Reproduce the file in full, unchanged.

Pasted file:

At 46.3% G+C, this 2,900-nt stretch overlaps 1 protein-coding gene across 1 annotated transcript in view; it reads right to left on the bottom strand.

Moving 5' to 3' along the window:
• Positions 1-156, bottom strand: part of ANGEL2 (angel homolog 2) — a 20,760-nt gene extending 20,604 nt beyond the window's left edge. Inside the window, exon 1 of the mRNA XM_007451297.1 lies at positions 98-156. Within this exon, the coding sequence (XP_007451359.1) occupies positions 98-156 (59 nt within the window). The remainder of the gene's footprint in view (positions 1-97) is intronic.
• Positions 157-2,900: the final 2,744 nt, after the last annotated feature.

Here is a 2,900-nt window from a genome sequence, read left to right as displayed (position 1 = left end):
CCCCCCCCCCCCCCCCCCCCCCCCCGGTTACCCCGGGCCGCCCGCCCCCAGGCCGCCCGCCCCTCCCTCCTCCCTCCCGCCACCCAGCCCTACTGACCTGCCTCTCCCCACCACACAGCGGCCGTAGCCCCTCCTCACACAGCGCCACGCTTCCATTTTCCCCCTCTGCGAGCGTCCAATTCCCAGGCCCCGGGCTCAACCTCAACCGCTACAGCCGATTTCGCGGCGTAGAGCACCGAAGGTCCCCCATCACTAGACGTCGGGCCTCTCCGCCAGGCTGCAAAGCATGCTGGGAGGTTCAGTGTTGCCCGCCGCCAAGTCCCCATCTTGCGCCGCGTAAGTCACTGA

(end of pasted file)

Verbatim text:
At 46.3% G+C, this 2,900-nt stretch overlaps 1 protein-coding gene across 1 annotated transcript in view; it reads right to left on the bottom strand.

Moving 5' to 3' along the window:
• Positions 1-156, bottom strand: part of ANGEL2 (angel homolog 2) — a 20,760-nt gene extending 20,604 nt beyond the window's left edge. Inside the window, exon 1 of the mRNA XM_007451297.1 lies at positions 98-156. Within this exon, the coding sequence (XP_007451359.1) occupies positions 98-156 (59 nt within the window). The remainder of the gene's footprint in view (positions 1-97) is intronic.
• Positions 157-2,900: the final 2,744 nt, after the last annotated feature.

Here is a 2,900-nt window from a genome sequence, read left to right as displayed (position 1 = left end):
CCCCCCCCCCCCCCCCCCCCCCCCCGGTTACCCCGGGCCGCCCGCCCCCAGGCCGCCCGCCCCTCCCTCCTCCCTCCCGCCACCCAGCCCTACTGACCTGCCTCTCCCCACCACACAGCGGCCGTAGCCCCTCCTCACACAGCGCCACGCTTCCATTTTCCCCCTCTGCGAGCGTCCAATTCCCAGGCCCCGGGCTCAACCTCAACCGCTACAGCCGATTTCGCGGCGTAGAGCACCGAAGGTCCCCCATCACTAGACGTCGGGCCTCTCCGCCAGGCTGCAAAGCATGCTGGGAGGTTCAGTGTTGCCCGCCGCCAAGTCCCCATCTTGCGCCGCGTAAGTCACTGA